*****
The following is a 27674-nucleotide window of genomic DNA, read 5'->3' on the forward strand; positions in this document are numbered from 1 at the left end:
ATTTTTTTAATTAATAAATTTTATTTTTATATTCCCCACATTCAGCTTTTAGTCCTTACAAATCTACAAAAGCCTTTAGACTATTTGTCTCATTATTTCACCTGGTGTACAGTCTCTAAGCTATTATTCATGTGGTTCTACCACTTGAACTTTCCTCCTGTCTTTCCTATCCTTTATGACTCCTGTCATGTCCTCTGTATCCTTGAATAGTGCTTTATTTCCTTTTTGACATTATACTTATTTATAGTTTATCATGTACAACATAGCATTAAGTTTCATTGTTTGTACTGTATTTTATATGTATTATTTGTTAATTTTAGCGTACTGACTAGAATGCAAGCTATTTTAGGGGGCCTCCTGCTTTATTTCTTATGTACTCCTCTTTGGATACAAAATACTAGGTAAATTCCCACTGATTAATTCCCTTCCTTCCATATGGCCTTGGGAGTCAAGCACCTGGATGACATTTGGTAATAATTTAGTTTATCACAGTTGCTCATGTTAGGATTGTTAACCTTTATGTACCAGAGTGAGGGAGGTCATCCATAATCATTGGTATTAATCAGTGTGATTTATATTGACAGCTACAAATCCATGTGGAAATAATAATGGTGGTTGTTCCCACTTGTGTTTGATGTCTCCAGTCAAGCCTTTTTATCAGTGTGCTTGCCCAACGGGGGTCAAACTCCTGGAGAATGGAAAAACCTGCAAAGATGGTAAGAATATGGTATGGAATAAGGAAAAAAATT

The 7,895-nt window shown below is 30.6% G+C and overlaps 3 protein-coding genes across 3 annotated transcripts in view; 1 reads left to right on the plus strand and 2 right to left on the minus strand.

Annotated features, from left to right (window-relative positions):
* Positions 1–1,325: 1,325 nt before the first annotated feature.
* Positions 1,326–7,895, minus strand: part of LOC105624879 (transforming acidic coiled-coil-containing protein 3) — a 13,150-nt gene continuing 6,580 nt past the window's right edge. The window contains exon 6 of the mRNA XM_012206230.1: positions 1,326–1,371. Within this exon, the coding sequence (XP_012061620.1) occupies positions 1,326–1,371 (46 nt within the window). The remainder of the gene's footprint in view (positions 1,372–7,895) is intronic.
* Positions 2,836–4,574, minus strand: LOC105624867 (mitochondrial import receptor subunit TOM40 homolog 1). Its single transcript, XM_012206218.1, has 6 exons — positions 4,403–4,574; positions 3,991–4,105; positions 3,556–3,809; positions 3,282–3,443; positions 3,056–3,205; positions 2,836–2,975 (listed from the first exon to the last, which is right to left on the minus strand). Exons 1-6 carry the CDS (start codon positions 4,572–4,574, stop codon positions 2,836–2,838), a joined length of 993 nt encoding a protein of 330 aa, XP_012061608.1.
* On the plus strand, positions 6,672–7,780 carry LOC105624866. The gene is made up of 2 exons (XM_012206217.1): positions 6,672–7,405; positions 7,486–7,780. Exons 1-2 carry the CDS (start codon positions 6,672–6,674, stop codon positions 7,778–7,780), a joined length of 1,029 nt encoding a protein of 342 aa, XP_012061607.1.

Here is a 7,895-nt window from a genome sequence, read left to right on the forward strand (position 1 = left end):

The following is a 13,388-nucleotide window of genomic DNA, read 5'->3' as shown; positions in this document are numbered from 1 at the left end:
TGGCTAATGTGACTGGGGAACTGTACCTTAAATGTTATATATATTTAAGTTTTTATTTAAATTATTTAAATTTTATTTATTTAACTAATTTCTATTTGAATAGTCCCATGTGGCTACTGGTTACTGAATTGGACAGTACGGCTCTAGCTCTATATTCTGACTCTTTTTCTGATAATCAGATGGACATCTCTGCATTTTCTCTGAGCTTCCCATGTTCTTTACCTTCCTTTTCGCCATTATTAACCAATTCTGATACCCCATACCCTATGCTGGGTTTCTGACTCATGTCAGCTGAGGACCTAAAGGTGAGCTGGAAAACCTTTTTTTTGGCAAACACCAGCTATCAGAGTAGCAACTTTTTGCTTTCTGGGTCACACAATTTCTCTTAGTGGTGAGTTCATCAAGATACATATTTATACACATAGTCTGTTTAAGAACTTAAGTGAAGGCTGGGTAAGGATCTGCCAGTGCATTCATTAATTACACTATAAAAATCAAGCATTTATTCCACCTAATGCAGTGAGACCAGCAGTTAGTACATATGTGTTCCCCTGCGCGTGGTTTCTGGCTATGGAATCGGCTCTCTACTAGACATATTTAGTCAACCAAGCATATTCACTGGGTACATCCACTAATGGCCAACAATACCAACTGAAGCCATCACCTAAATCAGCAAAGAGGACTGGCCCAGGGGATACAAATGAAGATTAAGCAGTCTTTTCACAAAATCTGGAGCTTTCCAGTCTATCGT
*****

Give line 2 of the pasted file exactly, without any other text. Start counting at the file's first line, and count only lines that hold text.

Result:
ATTTTTTTAATTAATAAATTTTATTTTTATATTCCCCACATTCAGCTTTTAGTCCTTACAAATCTACAAAAGCCTTTAGACTATTTGTCTCATTATTTCACCTGGTGTACAGTCTCTAAGCTATTATTCATGTGGTTCTACCACTTGAACTTTCCTCCTGTCTTTCCTATCCTTTATGACTCCTGTCATGTCCTCTGTATCCTTGAATAGTGCTTTATTTCCTTTTTGACATTATACTTATTTATAGTTTATCATGTACAACATAGCATTAAGTTTCATTGTTTGTACTGTATTTTATATGTATTATTTGTTAATTTTAGCGTACTGACTAGAATGCAAGCTATTTTAGGGGGCCTCCTGCTTTATTTCTTATGTACTCCTCTTTGGATACAAAATACTAGGTAAATTCCCACTGATTAATTCCCTTCCTTCCATATGGCCTTGGGAGTCAAGCACCTGGATGACATTTGGTAATAATTTAGTTTATCACAGTTGCTCATGTTAGGATTGTTAACCTTTATGTACCAGAGTGAGGGAGGTCATCCATAATCATTGGTATTAATCAGTGTGATTTATATTGACAGCTACAAATCCATGTGGAAATAATAATGGTGGTTGTTCCCACTTGTGTTTGATGTCTCCAGTCAAGCCTTTTTATCAGTGTGCTTGCCCAACGGGGGTCAAACTCCTGGAGAATGGAAAAACCTGCAAAGATGGTAAGAATATGGTATGGAATAAGGAAAAAAATT